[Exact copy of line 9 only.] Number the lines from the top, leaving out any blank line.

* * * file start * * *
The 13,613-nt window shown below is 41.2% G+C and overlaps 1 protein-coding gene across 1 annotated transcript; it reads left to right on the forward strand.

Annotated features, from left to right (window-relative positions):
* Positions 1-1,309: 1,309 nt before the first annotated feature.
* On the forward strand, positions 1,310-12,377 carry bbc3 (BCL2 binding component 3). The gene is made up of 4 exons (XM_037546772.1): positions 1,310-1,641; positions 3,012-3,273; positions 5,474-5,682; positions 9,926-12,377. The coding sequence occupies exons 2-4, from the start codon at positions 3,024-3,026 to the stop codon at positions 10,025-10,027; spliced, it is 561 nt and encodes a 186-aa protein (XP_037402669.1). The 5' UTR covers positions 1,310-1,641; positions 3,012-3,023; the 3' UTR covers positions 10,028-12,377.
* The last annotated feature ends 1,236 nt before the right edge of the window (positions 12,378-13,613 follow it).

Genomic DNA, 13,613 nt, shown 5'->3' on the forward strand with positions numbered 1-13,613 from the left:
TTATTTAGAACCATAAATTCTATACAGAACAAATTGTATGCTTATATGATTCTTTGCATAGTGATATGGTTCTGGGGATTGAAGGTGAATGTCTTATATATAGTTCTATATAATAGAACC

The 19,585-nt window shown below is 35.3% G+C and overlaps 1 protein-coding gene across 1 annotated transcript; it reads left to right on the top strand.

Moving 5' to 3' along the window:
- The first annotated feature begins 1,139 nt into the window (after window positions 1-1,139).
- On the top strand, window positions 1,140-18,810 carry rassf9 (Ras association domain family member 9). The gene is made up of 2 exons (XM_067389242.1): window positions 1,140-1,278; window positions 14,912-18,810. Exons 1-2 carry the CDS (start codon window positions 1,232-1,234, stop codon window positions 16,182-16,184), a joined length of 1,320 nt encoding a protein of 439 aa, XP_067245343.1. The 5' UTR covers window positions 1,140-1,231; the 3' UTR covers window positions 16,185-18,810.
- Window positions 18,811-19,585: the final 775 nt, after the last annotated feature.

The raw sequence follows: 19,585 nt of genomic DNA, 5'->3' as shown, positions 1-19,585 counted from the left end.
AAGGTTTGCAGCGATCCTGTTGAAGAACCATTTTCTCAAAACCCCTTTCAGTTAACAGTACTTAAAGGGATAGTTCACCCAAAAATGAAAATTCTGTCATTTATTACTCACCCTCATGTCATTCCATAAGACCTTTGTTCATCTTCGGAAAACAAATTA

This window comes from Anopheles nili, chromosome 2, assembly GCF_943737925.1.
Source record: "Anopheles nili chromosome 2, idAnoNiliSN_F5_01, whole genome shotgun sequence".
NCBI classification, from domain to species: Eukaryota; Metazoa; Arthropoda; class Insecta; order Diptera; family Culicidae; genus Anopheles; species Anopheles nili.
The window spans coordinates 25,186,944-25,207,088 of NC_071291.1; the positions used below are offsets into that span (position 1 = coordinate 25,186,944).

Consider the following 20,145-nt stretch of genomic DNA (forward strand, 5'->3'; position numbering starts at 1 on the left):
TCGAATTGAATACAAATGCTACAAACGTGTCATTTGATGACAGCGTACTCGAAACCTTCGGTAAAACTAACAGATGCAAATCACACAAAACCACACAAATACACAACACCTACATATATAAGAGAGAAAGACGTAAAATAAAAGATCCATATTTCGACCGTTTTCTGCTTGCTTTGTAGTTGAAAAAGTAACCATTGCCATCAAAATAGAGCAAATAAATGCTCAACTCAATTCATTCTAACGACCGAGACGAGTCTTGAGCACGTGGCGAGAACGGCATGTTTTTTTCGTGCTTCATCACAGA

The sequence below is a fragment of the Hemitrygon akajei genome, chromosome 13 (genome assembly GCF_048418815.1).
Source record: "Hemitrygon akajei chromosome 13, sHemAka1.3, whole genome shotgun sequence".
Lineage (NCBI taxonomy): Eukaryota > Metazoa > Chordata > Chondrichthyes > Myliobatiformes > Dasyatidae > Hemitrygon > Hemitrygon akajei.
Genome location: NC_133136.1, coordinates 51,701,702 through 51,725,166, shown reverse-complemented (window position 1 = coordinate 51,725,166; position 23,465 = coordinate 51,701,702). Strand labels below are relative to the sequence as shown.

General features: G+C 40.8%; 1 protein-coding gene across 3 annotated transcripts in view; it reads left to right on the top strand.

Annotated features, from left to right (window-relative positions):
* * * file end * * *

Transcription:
Moving 5' to 3' along the window: